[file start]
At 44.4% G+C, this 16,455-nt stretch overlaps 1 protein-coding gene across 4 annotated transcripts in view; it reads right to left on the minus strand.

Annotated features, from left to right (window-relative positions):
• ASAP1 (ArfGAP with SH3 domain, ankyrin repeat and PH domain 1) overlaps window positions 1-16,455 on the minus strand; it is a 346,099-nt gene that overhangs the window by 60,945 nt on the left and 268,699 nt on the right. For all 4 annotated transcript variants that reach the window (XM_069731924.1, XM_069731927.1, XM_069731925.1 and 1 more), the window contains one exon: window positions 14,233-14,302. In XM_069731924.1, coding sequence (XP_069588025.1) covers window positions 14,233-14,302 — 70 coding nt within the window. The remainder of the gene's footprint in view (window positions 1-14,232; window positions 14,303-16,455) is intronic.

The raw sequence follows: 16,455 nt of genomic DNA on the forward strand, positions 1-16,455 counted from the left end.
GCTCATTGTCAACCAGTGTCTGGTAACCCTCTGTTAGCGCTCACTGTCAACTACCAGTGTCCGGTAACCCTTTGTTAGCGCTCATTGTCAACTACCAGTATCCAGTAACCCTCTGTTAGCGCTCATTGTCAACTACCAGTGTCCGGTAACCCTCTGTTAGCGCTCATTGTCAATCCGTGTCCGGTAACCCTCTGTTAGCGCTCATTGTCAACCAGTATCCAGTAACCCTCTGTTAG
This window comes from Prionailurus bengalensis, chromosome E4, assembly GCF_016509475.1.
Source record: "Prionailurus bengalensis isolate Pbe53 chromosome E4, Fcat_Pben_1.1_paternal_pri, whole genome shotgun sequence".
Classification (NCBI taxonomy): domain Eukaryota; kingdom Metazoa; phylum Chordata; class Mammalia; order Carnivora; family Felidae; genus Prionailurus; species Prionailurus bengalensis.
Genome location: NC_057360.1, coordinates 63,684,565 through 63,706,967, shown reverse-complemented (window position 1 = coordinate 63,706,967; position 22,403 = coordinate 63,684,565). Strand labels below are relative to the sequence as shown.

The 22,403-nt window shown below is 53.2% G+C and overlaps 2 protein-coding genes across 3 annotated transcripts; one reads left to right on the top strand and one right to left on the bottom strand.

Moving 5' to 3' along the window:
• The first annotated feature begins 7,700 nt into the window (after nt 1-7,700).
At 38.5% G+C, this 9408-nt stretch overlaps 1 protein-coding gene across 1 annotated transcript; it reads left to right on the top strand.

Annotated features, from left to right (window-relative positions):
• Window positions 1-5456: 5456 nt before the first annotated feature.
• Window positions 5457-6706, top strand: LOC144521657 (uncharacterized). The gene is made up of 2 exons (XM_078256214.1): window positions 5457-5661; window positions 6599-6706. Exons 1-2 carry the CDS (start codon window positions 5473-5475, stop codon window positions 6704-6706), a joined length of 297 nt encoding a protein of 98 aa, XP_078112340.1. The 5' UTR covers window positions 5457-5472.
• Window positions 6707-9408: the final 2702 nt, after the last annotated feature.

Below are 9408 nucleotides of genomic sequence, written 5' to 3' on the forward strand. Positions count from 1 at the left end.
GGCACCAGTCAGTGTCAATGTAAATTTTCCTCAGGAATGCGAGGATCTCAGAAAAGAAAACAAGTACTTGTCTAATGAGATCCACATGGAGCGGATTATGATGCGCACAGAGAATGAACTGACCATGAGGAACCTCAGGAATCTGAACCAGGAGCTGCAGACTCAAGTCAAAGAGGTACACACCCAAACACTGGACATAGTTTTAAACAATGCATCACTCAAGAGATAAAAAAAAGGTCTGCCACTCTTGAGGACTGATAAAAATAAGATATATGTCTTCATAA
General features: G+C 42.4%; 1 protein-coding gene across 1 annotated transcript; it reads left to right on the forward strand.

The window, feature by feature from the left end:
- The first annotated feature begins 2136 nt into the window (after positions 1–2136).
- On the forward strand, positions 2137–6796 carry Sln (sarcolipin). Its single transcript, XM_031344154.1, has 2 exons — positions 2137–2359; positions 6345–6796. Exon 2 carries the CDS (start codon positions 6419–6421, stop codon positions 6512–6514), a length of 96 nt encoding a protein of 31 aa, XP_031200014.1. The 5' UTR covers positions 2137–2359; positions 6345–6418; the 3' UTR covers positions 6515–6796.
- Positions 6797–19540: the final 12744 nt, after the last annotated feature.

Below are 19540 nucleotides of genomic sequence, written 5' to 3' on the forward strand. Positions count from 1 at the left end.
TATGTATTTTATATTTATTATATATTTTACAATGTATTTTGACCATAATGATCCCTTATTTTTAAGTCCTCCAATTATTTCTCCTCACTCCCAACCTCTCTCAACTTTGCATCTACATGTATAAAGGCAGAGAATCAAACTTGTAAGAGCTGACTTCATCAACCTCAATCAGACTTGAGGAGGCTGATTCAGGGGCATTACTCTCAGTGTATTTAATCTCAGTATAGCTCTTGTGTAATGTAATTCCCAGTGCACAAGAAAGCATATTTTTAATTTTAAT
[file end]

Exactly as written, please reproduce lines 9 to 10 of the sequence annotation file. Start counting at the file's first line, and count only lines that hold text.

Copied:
Genome location: NC_057360.1, coordinates 63,684,565 through 63,706,967, shown reverse-complemented (window position 1 = coordinate 63,706,967; position 22,403 = coordinate 63,684,565). Strand labels below are relative to the sequence as shown.

The 22,403-nt window shown below is 53.2% G+C and overlaps 2 protein-coding genes across 3 annotated transcripts; one reads left to right on the top strand and one right to left on the bottom strand.